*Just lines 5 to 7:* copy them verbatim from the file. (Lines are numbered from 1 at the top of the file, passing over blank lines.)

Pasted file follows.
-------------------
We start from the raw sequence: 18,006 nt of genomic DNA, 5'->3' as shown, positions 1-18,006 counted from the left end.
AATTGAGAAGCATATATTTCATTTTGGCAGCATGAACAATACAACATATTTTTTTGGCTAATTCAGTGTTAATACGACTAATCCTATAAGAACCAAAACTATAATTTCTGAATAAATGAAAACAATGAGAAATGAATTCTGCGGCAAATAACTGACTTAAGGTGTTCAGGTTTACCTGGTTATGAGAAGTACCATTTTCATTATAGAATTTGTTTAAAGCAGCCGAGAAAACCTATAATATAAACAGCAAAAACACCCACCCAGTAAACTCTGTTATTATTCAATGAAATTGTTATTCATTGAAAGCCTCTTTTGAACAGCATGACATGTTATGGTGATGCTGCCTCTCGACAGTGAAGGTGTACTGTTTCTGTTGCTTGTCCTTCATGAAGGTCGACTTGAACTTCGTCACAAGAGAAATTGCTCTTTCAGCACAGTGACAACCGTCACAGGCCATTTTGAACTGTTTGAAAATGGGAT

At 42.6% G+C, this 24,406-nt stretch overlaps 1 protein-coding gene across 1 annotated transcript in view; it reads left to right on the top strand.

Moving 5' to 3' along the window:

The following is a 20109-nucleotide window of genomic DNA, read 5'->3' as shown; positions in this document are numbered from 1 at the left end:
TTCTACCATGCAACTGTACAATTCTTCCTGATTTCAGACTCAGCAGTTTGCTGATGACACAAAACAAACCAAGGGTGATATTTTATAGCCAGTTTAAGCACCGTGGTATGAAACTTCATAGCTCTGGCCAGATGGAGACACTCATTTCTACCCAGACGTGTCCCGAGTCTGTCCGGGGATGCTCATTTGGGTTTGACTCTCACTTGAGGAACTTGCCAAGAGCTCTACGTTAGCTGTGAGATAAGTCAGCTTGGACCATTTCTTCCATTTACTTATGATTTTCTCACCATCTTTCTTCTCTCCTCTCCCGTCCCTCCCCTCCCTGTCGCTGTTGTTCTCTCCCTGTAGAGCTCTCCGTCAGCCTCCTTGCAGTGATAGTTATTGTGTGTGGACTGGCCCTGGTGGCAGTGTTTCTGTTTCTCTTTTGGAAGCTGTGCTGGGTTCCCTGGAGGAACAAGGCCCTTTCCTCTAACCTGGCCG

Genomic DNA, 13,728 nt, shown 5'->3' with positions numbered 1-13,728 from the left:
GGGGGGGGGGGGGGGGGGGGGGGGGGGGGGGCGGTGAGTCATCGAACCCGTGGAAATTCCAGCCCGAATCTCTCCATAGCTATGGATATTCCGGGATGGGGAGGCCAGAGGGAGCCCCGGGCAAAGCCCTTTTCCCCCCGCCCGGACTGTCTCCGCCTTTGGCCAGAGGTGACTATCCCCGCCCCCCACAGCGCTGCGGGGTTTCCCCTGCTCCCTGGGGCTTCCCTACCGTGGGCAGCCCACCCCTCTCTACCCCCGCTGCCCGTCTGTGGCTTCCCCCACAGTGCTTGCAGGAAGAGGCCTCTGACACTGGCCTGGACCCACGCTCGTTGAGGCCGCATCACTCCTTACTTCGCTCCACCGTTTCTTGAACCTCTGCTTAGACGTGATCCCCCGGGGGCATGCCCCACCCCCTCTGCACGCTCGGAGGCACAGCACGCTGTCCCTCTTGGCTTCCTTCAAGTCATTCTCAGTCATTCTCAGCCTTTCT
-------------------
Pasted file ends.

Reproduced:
The following is a 20109-nucleotide window of genomic DNA, read 5'->3' as shown; positions in this document are numbered from 1 at the left end:
TTCTACCATGCAACTGTACAATTCTTCCTGATTTCAGACTCAGCAGTTTGCTGATGACACAAAACAAACCAAGGGTGATATTTTATAGCCAGTTTAAGCACCGTGGTATGAAACTTCATAGCTCTGGCCAGATGGAGACACTCATTTCTACCCAGACGTGTCCCGAGTCTGTCCGGGGATGCTCATTTGGGTTTGACTCTCACTTGAGGAACTTGCCAAGAGCTCTACGTTAGCTGTGAGATAAGTCAGCTTGGACCATTTCTTCCATTTACTTATGATTTTCTCACCATCTTTCTTCTCTCCTCTCCCGTCCCTCCCCTCCCTGTCGCTGTTGTTCTCTCCCTGTAGAGCTCTCCGTCAGCCTCCTTGCAGTGATAGTTATTGTGTGTGGACTGGCCCTGGTGGCAGTGTTTCTGTTTCTCTTTTGGAAGCTGTGCTGGGTTCCCTGGAGGAACAAGGCCCTTTCCTCTAACCTGGCCG

Genomic DNA, 13,728 nt, shown 5'->3' with positions numbered 1-13,728 from the left: